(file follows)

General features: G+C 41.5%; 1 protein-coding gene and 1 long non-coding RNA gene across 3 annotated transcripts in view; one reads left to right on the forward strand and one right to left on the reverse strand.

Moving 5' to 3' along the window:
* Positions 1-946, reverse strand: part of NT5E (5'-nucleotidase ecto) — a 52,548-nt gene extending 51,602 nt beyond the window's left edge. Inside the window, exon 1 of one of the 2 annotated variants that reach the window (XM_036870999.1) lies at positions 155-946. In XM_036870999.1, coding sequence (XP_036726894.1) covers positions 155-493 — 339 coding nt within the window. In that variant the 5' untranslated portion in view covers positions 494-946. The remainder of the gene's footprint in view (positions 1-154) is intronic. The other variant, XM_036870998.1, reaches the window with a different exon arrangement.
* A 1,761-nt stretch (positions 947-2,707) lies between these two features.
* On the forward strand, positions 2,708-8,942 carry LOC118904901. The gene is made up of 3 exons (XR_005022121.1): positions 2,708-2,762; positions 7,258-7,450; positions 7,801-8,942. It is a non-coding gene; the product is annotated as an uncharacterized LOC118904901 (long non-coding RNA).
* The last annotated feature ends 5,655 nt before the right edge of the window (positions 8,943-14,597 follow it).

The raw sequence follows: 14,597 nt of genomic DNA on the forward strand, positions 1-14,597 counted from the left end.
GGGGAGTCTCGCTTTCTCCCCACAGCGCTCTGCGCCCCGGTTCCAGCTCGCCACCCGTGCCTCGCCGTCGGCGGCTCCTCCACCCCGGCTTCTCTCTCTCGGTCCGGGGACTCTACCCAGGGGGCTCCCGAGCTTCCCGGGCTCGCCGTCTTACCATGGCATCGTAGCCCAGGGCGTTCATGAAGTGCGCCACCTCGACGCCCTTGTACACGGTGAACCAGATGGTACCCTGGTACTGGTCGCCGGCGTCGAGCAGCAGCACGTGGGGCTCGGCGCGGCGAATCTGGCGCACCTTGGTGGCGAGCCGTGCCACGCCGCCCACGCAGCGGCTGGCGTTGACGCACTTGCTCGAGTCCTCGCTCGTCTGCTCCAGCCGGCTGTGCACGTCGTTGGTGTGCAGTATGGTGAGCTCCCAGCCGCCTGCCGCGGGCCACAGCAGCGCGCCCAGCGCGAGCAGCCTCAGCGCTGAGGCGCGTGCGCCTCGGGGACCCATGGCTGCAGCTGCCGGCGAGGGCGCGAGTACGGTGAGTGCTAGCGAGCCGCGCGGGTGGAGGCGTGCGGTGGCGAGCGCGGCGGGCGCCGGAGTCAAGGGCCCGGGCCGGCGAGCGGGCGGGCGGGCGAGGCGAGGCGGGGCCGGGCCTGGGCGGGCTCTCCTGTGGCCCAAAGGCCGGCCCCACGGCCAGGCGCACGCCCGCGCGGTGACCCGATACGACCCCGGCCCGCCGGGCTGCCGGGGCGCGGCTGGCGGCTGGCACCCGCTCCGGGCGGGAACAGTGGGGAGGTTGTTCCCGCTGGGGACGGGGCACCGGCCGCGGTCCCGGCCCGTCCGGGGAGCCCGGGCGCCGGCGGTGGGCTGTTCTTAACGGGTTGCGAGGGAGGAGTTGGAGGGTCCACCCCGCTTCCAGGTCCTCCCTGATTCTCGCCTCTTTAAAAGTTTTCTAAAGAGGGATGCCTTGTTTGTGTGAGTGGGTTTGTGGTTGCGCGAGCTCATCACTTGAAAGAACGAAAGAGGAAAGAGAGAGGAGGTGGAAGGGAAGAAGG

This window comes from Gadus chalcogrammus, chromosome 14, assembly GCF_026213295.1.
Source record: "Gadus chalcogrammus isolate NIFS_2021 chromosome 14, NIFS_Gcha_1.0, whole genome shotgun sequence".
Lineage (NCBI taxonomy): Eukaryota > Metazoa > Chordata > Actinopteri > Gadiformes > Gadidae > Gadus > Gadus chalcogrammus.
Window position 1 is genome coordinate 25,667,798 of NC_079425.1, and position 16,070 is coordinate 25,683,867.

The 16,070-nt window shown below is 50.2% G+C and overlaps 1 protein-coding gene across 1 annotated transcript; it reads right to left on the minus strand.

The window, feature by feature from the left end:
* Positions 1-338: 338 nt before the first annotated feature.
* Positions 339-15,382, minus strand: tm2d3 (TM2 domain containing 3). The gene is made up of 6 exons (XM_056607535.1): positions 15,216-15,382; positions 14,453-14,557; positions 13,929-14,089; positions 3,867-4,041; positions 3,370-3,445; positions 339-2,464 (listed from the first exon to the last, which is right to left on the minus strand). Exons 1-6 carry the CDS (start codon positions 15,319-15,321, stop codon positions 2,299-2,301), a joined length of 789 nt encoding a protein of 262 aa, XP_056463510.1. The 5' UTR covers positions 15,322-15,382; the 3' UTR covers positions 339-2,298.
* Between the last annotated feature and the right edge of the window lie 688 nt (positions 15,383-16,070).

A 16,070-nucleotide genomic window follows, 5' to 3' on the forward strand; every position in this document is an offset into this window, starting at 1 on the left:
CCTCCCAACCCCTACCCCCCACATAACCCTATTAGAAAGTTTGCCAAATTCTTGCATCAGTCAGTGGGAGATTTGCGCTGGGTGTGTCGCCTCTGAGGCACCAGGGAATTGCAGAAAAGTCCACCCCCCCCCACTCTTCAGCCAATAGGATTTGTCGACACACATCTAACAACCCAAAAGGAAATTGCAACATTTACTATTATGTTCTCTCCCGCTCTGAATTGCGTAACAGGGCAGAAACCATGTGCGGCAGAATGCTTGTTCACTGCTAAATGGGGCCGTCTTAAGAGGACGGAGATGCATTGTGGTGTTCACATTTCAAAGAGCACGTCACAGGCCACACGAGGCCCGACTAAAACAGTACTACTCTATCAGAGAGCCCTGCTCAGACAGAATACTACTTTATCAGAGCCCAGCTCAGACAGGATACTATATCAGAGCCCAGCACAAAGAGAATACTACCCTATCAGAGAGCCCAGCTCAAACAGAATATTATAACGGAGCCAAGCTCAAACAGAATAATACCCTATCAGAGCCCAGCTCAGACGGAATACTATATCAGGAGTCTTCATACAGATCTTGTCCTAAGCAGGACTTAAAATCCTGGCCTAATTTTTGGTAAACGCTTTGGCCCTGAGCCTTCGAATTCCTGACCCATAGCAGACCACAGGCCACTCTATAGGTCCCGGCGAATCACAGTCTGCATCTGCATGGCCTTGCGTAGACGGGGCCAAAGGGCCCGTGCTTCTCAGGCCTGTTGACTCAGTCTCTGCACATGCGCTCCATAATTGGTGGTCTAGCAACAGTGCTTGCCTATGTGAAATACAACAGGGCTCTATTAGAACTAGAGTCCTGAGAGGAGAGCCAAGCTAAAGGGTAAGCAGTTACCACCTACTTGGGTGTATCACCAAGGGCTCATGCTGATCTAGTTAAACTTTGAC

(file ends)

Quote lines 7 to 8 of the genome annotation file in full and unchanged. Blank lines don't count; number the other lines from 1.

The raw sequence follows: 14,597 nt of genomic DNA on the forward strand, positions 1-14,597 counted from the left end.
GGGGAGTCTCGCTTTCTCCCCACAGCGCTCTGCGCCCCGGTTCCAGCTCGCCACCCGTGCCTCGCCGTCGGCGGCTCCTCCACCCCGGCTTCTCTCTCTCGGTCCGGGGACTCTACCCAGGGGGCTCCCGAGCTTCCCGGGCTCGCCGTCTTACCATGGCATCGTAGCCCAGGGCGTTCATGAAGTGCGCCACCTCGACGCCCTTGTACACGGTGAACCAGATGGTACCCTGGTACTGGTCGCCGGCGTCGAGCAGCAGCACGTGGGGCTCGGCGCGGCGAATCTGGCGCACCTTGGTGGCGAGCCGTGCCACGCCGCCCACGCAGCGGCTGGCGTTGACGCACTTGCTCGAGTCCTCGCTCGTCTGCTCCAGCCGGCTGTGCACGTCGTTGGTGTGCAGTATGGTGAGCTCCCAGCCGCCTGCCGCGGGCCACAGCAGCGCGCCCAGCGCGAGCAGCCTCAGCGCTGAGGCGCGTGCGCCTCGGGGACCCATGGCTGCAGCTGCCGGCGAGGGCGCGAGTACGGTGAGTGCTAGCGAGCCGCGCGGGTGGAGGCGTGCGGTGGCGAGCGCGGCGGGCGCCGGAGTCAAGGGCCCGGGCCGGCGAGCGGGCGGGCGGGCGAGGCGAGGCGGGGCCGGGCCTGGGCGGGCTCTCCTGTGGCCCAAAGGCCGGCCCCACGGCCAGGCGCACGCCCGCGCGGTGACCCGATACGACCCCGGCCCGCCGGGCTGCCGGGGCGCGGCTGGCGGCTGGCACCCGCTCCGGGCGGGAACAGTGGGGAGGTTGTTCCCGCTGGGGACGGGGCACCGGCCGCGGTCCCGGCCCGTCCGGGGAGCCCGGGCGCCGGCGGTGGGCTGTTCTTAACGGGTTGCGAGGGAGGAGTTGGAGGGTCCACCCCGCTTCCAGGTCCTCCCTGATTCTCGCCTCTTTAAAAGTTTTCTAAAGAGGGATGCCTTGTTTGTGTGAGTGGGTTTGTGGTTGCGCGAGCTCATCACTTGAAAGAACGAAAGAGGAAAGAGAGAGGAGGTGGAAGGGAAGAAGG